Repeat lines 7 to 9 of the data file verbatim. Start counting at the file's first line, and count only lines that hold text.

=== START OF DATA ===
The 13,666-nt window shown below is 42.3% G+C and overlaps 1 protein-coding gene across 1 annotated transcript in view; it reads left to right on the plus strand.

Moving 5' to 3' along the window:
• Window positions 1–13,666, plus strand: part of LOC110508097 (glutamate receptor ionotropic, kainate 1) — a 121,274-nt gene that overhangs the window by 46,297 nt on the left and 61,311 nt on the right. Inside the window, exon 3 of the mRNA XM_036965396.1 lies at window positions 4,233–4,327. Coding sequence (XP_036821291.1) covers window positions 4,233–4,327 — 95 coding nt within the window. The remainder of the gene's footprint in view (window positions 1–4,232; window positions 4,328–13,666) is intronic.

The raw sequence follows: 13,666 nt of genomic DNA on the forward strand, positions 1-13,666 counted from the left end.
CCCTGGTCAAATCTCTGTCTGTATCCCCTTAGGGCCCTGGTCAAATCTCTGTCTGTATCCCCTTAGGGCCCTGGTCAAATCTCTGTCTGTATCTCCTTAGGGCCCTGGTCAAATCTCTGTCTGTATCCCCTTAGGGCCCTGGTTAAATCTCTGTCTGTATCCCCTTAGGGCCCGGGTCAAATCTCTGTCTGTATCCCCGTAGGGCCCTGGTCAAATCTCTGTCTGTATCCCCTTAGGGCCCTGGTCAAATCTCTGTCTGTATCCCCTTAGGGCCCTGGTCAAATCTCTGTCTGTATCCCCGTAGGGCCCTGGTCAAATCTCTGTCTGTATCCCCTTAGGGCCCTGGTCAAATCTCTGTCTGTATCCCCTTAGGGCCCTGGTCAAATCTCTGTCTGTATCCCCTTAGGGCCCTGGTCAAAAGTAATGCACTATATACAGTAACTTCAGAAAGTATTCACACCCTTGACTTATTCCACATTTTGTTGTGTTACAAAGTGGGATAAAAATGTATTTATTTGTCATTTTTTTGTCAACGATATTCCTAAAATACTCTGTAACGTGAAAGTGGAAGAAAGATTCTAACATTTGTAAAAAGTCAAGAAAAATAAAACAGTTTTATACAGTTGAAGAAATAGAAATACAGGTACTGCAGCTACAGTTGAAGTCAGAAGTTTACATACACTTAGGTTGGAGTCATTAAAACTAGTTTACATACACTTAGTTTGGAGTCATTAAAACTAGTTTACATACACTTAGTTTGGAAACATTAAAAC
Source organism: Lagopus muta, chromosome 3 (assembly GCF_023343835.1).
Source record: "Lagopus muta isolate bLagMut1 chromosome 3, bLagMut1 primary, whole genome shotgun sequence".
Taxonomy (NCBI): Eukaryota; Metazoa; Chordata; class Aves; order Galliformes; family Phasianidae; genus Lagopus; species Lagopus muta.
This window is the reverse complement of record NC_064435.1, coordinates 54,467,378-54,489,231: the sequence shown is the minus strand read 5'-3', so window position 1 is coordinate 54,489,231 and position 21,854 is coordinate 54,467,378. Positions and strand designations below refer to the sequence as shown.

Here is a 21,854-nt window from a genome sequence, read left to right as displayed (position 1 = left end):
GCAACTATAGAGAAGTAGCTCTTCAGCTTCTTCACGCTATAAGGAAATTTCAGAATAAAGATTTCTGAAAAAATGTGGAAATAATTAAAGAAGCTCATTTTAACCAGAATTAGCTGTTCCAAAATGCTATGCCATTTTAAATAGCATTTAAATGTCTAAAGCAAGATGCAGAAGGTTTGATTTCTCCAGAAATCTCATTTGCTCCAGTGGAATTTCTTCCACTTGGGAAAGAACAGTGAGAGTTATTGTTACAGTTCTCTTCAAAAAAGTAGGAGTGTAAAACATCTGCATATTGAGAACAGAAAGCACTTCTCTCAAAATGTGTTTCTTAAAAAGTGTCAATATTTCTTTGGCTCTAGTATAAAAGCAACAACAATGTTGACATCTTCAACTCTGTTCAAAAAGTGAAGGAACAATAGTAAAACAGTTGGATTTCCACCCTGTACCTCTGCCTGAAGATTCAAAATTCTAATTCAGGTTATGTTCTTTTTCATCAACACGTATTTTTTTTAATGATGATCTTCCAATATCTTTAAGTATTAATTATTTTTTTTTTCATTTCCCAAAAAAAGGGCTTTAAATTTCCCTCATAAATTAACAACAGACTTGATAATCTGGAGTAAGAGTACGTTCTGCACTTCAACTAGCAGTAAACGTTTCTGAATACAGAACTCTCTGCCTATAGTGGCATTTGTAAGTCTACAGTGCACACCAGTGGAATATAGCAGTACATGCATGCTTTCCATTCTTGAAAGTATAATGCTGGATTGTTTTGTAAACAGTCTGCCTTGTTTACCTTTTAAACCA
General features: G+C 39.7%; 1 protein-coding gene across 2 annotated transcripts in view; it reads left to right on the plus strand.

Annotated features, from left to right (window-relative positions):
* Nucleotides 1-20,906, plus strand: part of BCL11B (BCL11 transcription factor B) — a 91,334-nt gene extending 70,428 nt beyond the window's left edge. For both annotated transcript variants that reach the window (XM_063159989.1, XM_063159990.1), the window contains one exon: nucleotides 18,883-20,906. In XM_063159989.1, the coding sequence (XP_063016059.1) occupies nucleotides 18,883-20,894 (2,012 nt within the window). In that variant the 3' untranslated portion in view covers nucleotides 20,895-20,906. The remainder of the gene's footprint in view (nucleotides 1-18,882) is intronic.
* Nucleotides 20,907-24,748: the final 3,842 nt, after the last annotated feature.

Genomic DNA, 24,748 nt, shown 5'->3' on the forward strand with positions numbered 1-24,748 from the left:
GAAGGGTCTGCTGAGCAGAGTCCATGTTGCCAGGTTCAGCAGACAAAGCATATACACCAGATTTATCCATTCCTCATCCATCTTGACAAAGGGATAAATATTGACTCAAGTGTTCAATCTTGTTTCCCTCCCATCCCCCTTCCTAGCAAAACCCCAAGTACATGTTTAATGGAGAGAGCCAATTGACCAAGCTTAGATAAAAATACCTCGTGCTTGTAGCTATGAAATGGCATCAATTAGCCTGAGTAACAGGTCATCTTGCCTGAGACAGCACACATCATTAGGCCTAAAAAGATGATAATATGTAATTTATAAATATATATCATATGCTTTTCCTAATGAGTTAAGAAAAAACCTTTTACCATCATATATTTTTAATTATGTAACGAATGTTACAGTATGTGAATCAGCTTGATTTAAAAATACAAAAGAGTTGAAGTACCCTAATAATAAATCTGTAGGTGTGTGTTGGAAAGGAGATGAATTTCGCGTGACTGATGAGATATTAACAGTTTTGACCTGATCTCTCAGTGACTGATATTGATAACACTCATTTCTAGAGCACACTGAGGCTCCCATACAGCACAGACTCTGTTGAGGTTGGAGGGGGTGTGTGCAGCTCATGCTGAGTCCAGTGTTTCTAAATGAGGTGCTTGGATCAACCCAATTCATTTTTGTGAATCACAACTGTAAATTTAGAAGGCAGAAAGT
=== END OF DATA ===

Source record: "Lagopus muta isolate bLagMut1 chromosome 3, bLagMut1 primary, whole genome shotgun sequence".
Taxonomy (NCBI): Eukaryota; Metazoa; Chordata; class Aves; order Galliformes; family Phasianidae; genus Lagopus; species Lagopus muta.
This window is the reverse complement of record NC_064435.1, coordinates 54,467,378-54,489,231: the sequence shown is the minus strand read 5'-3', so window position 1 is coordinate 54,489,231 and position 21,854 is coordinate 54,467,378. Positions and strand designations below refer to the sequence as shown.